Jun 30, 2017 rated it liked it
Shelves: 2017
my only thought is... how come men throughout history have hated women so much?... like really. why?
Edwin Stratton-Mackay
Oct 29, 2016 rated it it was amazing
This is the go-to guidebook for identifying witches. If you suspect sorcery, the Malleus Maleficarum is your one-stop-shop. Invaluable.
Annie
Sep 21, 2015 rated it really liked it
Shelves: theology
Such a quotable book tbh. So glad this was preserved for posterity. It's essentially some priest nattering on about how women like cats and sex too much, and how they steal men's dicks and pride and dignity and how to deal with them in court. It's very funny.

"There is no doubt that certain witches can do marvellous things with regard to male organs" (I'm sure they can. *Wiggles eyebrows suggestively*)

A priest, talking about how a man's ex-girlfriend stole his penis: "I saw nothing on the young m
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David
An immensely disturbing read for more reasons that I can't explain in a remotely brief sense. (It is a litany of horror blaming women for basically everything wrong in society since the "first ancestors," Adam and Eve; Eve, of course, also being the origin of the first sin and fall). Mackay's translation is excellent, and the extensive footnotes explaining context, content, and source materials were invaluable in trying to make sense of this text.

This is a history the church has been strugglin
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Jason
Sep 08, 2012 rated it really liked it
I stumbled across a copy of this in a bookshop for £1.50. The copy had some lovely illustrations in it.

The book itself is pretty crazy, just how many women were tortured and killed because of this book beggars belief. I think it was Pope Innocent who commissioned this book and whilst reading it you can really get a sense of their fear of women.

A very dark and disturbing book which is a must read as it is part of our history... it was a few years ago I read it so I may have to do a re-read.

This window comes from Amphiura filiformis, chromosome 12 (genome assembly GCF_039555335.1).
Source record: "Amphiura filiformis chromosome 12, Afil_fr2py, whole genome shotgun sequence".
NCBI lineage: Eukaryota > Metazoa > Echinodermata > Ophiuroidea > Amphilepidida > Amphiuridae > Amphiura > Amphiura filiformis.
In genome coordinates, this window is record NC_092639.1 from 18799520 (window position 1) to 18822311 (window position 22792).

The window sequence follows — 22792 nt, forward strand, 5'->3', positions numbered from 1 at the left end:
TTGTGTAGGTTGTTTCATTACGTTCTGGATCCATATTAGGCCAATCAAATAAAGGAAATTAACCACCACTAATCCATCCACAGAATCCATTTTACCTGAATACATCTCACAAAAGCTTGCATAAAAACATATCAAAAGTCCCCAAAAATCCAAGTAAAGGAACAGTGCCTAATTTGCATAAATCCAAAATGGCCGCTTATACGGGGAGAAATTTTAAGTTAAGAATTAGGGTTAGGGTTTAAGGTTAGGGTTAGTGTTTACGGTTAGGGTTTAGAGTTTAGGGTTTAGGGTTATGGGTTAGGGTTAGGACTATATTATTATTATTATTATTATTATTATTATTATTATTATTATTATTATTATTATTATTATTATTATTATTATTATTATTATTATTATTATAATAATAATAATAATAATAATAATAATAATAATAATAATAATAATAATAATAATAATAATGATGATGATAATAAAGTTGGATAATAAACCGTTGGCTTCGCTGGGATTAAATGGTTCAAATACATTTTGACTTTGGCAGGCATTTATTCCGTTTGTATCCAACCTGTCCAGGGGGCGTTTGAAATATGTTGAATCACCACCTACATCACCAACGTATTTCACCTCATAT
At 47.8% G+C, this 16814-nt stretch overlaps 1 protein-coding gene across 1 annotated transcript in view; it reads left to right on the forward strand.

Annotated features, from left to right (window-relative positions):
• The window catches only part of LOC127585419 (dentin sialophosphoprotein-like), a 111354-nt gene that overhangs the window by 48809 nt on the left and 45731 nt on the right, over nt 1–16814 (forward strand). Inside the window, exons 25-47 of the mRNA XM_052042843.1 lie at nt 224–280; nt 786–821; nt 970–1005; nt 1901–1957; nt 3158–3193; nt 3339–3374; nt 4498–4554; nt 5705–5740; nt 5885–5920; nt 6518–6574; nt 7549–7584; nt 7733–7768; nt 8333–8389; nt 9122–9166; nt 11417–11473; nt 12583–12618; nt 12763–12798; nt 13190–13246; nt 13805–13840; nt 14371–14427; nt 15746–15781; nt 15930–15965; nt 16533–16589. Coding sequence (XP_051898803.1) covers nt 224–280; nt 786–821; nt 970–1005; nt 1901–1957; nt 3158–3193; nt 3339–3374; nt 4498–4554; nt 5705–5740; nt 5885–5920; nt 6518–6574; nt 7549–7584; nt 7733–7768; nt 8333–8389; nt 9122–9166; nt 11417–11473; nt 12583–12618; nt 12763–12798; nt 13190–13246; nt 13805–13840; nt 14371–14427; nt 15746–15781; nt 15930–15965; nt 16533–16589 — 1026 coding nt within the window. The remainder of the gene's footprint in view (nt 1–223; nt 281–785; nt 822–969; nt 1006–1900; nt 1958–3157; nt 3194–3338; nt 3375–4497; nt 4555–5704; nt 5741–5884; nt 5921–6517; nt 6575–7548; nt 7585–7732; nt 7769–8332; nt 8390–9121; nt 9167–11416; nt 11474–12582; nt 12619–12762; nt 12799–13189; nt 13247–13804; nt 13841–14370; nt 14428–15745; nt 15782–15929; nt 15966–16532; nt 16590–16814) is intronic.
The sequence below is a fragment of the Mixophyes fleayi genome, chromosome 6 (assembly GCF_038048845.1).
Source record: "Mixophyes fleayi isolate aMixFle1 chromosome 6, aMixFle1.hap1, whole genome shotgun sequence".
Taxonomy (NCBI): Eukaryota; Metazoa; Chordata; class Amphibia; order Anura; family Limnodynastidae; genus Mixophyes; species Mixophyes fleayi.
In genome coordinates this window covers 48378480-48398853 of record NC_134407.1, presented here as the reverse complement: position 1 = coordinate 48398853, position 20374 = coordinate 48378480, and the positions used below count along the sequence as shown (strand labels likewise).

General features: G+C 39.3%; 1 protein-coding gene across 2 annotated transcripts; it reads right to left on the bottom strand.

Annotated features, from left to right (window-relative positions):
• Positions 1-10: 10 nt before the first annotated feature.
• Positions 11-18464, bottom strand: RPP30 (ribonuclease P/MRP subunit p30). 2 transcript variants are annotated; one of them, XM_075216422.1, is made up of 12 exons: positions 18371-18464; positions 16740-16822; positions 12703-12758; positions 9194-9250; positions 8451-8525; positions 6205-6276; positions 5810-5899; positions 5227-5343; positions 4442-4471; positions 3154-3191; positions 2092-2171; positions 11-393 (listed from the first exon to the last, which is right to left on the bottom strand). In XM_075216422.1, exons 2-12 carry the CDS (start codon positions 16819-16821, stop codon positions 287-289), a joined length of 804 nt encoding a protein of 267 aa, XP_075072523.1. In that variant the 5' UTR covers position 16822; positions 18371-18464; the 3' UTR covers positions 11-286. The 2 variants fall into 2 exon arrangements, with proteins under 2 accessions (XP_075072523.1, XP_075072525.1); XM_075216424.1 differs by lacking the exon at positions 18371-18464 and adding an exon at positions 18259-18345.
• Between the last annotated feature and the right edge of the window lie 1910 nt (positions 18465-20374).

David
Feb 23, 2008 rated it it was amazing
Recommends it for: children under 7.
Oh, come on, sing it with me. (to the tune of Animaniacs.)

We're Kramer
And Sprenger.
We're here to point a finger..........
✨The Reading
Aug 30, 2017 rated it liked it
LMFAO No, but seriously, how the hell does someone come up with such whacked-out ideas and believe them to be reality? I seriously would like to know what drugs they were on when they wrote this. Now I understand some of the dumbest superstitions about witches that we still see pop up in movies and TV today (like how witches can't cry). Good grief.
What really makes me sad, is the fact that this book was used as the textbook for How to Kill Strong Women (especially midwives) 101. The witch huntin
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Liz
Aug 17, 2011 rated it it was ok
it's difficult to rate this because it's a primary source. I read the Summers edition, the translation is apparently ok, the translator's notes are simply bonkers and best avoided. as for the text itself: it's both nauseating and dull and you probably shouldn't bother to read it unless you have a specific interest in fifteenth century European ecclesiastical jurisprudence, in which case you should definitely read it.
Gordon
Sep 02, 2019 is currently reading it  ·  review of another edition
Shelves: history, occultism
Insanity and hysteria are what come to mind as one reads this historical document on witchcraft written by two friars, Heinrich Kramer and Jacob Sprenger (though his contribution is questionable), in the 1400s. The basic premise is that witches are real, witchcraft is real and demons are real. People who do not believe that those concepts actually exist are heretical or support witchcraft. Anyone convicted of witchcraft (usually females) can be tortured in order to gain admittance of crimes and ...more